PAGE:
The question of whether or not humans have affected the world by our actions is rather a moot point. If we dig a well, or plant a field, or build a wall, hell if we fell a tree or catch a fish, we have had some effect on the world around us. That really is not the question. The question lies in whether or not such actions have implications beyond how they may or may not benefit the human or humans in question. And here is a very important point; the humans in question. Does killing an elk have an effect on the hunter? Certainly. How about on the hunter’s family. Likely. On the hunter’s community? Probably. What about on the people that live in the next village over? Perhaps. How about killing the last elk? How does this action affect the humans in question? Suddenly, should we not expand the question to which humans have been affected? And, if we broaden the question to humans that would not seem to have been directly or indirectly affected in the first instance, but may well be in some way by the second, this then implies that an action can have a wider reaching consequence than what it might immediately seem. By suggesting this, I would propose that we are in fact a part of a larger system, actors within it rather than directors of it. What affect does the killing of an elk have on the elk population? What affect does the killing of the last elk have on the overall forest, on the system?

Of course in stating this I have showed my hand, as it were. I am convinced that what we do, whatever we do, is part of a larger system. I believe it is folly to think otherwise. Furthermore, I believe that this question points to, if not is, the central struggle in human existence; the question of the individual in relation to the whole. It is implicitly tied to my previous discussion of free will. How will an action, that I as an individual choose to do or not do, affect what exists beyond what I perceive as “self”? Furthermore, in what way does that matter… if at all?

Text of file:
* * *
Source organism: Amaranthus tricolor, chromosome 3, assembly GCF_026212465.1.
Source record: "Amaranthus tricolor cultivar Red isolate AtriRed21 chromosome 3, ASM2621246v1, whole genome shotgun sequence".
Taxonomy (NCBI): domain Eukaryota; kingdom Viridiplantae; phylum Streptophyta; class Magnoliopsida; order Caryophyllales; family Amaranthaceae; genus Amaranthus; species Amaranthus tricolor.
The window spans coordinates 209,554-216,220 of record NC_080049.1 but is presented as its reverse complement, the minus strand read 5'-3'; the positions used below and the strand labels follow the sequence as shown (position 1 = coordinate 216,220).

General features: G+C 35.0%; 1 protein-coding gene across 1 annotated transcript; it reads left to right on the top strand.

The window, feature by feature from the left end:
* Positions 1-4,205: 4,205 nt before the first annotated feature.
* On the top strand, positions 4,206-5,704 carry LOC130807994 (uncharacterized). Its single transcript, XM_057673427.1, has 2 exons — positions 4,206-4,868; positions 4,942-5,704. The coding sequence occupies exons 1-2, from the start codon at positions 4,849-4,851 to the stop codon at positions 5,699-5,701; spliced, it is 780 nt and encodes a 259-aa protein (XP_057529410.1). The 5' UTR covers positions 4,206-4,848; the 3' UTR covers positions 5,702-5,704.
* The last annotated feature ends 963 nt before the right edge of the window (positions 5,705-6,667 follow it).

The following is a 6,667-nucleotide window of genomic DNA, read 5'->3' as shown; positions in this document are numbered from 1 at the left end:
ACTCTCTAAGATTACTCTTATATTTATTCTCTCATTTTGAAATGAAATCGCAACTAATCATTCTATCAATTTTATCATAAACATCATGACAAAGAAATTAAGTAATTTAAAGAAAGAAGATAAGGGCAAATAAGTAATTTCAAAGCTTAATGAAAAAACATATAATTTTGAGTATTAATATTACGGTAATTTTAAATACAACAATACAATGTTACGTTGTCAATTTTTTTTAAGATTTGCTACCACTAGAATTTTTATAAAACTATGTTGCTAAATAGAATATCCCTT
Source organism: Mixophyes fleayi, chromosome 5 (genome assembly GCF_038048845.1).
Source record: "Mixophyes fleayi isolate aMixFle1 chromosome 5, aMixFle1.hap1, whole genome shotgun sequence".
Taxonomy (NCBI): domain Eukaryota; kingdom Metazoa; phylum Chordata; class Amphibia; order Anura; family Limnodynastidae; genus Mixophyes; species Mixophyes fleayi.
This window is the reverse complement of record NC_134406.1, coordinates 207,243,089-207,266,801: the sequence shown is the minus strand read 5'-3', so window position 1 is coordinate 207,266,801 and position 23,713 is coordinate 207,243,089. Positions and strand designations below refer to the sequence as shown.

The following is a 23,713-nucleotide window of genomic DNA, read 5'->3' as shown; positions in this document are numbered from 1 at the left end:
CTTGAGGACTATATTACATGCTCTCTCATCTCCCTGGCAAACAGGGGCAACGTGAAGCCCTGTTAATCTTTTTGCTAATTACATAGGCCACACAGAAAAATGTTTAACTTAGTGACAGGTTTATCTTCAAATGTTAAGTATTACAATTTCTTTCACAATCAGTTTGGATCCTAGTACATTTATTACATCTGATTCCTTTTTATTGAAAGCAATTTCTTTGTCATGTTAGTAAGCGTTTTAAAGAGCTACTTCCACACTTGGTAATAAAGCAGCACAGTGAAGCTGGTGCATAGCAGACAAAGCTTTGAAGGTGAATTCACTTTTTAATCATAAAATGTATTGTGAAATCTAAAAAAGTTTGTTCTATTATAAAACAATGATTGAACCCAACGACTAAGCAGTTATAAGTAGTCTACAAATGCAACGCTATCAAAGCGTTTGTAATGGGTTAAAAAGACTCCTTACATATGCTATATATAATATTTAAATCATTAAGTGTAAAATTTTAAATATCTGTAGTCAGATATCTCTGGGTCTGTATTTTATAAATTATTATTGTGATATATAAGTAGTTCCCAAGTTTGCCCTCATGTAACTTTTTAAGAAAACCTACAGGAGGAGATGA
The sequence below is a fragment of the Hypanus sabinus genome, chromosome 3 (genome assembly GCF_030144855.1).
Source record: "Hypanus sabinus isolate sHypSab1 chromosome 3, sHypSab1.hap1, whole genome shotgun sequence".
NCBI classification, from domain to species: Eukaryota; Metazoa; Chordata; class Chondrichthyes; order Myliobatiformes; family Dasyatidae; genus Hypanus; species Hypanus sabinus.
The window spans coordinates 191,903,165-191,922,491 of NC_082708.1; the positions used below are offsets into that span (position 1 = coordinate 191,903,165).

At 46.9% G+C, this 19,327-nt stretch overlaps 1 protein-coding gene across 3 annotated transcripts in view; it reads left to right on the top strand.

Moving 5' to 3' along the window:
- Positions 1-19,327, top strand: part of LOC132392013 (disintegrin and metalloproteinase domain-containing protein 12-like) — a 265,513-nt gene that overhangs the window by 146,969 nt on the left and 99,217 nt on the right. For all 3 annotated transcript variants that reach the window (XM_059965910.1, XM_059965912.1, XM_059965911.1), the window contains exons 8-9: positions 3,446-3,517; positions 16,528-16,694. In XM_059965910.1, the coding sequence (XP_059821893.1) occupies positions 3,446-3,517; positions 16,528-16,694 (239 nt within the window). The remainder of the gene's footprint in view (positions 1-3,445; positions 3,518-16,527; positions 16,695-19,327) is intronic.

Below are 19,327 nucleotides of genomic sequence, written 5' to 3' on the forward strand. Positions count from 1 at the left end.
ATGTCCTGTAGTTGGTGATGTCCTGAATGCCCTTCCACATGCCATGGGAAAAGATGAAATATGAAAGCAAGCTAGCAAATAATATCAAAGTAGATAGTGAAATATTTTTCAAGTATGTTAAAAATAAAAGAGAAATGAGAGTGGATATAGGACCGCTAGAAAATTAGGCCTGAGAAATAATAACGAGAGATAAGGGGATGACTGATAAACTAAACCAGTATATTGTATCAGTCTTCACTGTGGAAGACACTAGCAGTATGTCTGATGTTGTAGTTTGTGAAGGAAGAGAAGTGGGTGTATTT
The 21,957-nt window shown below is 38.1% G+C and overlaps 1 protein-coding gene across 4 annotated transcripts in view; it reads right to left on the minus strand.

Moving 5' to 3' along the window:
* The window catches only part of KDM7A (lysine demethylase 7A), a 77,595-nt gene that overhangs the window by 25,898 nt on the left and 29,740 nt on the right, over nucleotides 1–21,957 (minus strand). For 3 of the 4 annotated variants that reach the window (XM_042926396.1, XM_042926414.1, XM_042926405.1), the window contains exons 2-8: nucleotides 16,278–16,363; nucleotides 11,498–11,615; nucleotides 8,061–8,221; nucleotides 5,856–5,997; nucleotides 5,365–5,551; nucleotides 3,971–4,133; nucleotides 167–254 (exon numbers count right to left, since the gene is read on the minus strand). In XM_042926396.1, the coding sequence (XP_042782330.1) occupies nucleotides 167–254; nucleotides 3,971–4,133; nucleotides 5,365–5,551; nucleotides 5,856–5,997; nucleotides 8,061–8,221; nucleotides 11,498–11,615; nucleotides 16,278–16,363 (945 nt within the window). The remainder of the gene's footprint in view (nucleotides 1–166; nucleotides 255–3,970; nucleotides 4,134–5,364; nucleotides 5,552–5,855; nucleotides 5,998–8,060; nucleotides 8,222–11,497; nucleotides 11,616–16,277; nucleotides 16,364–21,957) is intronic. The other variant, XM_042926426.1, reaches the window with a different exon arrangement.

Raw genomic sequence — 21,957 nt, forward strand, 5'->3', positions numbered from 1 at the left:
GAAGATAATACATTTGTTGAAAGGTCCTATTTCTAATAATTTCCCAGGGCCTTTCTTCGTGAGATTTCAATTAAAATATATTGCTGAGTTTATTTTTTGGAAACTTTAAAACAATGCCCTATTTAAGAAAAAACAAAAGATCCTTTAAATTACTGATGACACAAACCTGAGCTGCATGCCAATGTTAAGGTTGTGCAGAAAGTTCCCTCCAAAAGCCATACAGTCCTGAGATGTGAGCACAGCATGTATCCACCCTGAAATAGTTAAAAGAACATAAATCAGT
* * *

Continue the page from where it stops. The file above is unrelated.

This then leads to the difficult question, the one that snarls such a discussion into argument; how this relates to the human relationship with the rest of the system. If, as has been suggested by some, humans are the principle actors in this existence, what does it matter how our actions affect the system? I do not subscribe to such a view personally, but many have and many do.

Going back to the wolf. Or wolves actually. And the owls. And the cows, and the trees.

Recently, on a road trip, the Wife and I saw a billboard exclaiming fervent opposition to wolves on the landscape. It was the opinion of a group which proposed to be protecting the American Western Culture, presumably that being one of cattle ranching. This was not far, geographically speaking, from “the first wilderness”. Just the other day I was in a local shop buying eggs and dog food and saw a brochure with a photo of a young cow accompanied by a statement that “Wolves killed my brother”. The day before yesterday I saw an image on the interwebs from a site supporting the wolf reintroduction program; two young wolves with a statement, “Write a letter for us, we do not know how to hold pencils.”

Emotion. Both sides playing a nasty game. Both however, implying that human actions are having consequences. On the one hand, the manipulation of the system aimed at managing for natural elements is having a negative effect on certain human livelihood. On the other, manipulation of the system aimed at managing the human landscape has negatively affected the natural world. All of the actions having wider reaching implications than immediately suggested, yet neither really taking into consideration those implications fully. What it does say to me is that the system is more complicated than the here and now.